Life is full of heartache. And when someone we love is dealing with it, it can be tough to figure out how to help. What words will offer the comfort and support you so much want to give? In a moving and eloquent essay posted on Facebook, Sheryl Sandberg shared the lessons she's learned since the sudden death of her husband one month ago. It's a beautiful piece filled with honest and tragic reflections about the loss of a spouse and parenting after the death of a parent. What stood out to many was the valuable and actionable advice for helping friends and family going through a difficult time.
"I have learned that I never really knew what to say to others in need. I think I got this all wrong before; I tried to assure people that it would be okay, thinking that hope was the most comforting thing I could offer. A friend of mine with late-stage cancer told me that the worst thing people could say to him was "It is going to be okay." That voice in his head would scream, How do you know it is going to be okay? Do you not understand that I might die? I learned this past month what he was trying to teach me. Real empathy is sometimes not insisting that it will be okay but acknowledging that it is not. When people say to me, "You and your children will find happiness again," my heart tells me, Yes, I believe that, but I know I will never feel pure joy again. Those who have said, "You will find a new normal, but it will never be as good" comfort me more because they know and speak the truth. Even a simple "How are you?"—almost always asked with the best of intentions—is better replaced with "How are you today?" When I am asked "How are you?" I stop myself from shouting, My husband died a month ago, how do you think I am? When I hear "How are you today?" I realize the person knows that the best I can do right now is to get through each day.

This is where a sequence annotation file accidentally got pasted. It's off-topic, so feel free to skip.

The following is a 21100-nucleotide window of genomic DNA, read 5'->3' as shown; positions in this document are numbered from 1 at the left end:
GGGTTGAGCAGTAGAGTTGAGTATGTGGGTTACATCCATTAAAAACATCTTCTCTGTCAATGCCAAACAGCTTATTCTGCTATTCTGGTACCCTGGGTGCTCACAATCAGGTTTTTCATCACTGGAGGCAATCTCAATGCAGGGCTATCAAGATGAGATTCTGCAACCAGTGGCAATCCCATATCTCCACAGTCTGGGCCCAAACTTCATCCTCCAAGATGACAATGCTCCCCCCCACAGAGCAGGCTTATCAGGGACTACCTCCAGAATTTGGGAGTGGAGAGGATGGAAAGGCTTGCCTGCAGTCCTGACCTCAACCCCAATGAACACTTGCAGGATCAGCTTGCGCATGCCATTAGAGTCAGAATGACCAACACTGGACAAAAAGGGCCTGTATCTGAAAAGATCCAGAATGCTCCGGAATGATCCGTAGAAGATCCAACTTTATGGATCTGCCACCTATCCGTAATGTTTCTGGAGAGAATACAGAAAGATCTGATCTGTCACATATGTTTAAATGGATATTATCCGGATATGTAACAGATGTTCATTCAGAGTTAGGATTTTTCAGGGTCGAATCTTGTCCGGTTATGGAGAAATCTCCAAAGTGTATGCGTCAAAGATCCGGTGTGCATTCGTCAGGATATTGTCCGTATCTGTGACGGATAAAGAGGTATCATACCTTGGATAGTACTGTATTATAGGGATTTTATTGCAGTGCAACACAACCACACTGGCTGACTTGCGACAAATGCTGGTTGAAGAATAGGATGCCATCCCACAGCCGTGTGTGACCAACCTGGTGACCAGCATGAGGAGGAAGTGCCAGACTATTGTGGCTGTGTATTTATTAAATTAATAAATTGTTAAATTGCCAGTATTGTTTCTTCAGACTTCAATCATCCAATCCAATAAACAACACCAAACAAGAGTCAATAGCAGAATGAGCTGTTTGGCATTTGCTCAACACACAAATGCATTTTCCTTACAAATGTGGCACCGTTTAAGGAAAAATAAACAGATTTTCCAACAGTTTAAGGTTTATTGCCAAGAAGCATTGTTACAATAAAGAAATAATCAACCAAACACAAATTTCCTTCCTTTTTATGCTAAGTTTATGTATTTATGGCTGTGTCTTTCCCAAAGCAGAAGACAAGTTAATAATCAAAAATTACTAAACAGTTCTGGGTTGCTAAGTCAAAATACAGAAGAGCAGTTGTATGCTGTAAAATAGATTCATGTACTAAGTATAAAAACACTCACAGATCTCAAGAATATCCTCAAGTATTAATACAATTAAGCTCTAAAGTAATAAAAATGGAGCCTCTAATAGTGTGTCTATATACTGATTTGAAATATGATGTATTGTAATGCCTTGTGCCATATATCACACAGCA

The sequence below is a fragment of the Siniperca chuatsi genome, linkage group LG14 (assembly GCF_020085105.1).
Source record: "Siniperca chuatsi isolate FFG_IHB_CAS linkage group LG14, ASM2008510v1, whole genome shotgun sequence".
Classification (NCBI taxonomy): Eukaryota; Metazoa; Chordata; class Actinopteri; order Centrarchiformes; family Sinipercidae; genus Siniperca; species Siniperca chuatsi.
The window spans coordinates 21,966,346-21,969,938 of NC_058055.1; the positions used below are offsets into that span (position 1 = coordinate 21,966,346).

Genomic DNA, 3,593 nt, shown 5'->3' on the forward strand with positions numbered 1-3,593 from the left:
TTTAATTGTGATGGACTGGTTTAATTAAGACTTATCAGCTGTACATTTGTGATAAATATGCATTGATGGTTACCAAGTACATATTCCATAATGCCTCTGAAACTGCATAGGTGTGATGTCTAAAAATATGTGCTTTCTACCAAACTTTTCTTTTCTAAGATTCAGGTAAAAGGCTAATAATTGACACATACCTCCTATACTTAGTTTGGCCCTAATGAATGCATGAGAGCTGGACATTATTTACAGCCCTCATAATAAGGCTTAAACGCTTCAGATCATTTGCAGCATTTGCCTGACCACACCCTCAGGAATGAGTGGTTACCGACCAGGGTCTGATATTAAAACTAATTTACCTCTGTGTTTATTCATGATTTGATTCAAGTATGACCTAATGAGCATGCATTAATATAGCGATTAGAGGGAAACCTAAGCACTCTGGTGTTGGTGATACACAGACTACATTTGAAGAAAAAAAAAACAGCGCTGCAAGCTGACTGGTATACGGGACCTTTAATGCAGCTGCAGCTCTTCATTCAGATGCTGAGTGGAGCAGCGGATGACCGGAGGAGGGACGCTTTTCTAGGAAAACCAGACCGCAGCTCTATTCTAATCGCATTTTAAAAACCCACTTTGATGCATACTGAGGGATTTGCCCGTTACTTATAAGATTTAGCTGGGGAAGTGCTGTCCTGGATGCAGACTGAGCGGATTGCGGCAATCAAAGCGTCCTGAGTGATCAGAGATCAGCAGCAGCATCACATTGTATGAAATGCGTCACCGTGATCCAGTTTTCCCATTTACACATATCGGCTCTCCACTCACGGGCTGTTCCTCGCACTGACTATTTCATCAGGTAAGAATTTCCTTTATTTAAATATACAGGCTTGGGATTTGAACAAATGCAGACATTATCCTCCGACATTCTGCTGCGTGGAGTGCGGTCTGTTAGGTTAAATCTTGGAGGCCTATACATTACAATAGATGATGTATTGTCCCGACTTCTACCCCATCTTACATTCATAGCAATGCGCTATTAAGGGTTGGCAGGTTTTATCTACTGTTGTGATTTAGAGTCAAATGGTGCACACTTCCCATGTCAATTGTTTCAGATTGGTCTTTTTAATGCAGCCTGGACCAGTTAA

How generous of Sheryl to share this wise and emotional insight with all of us.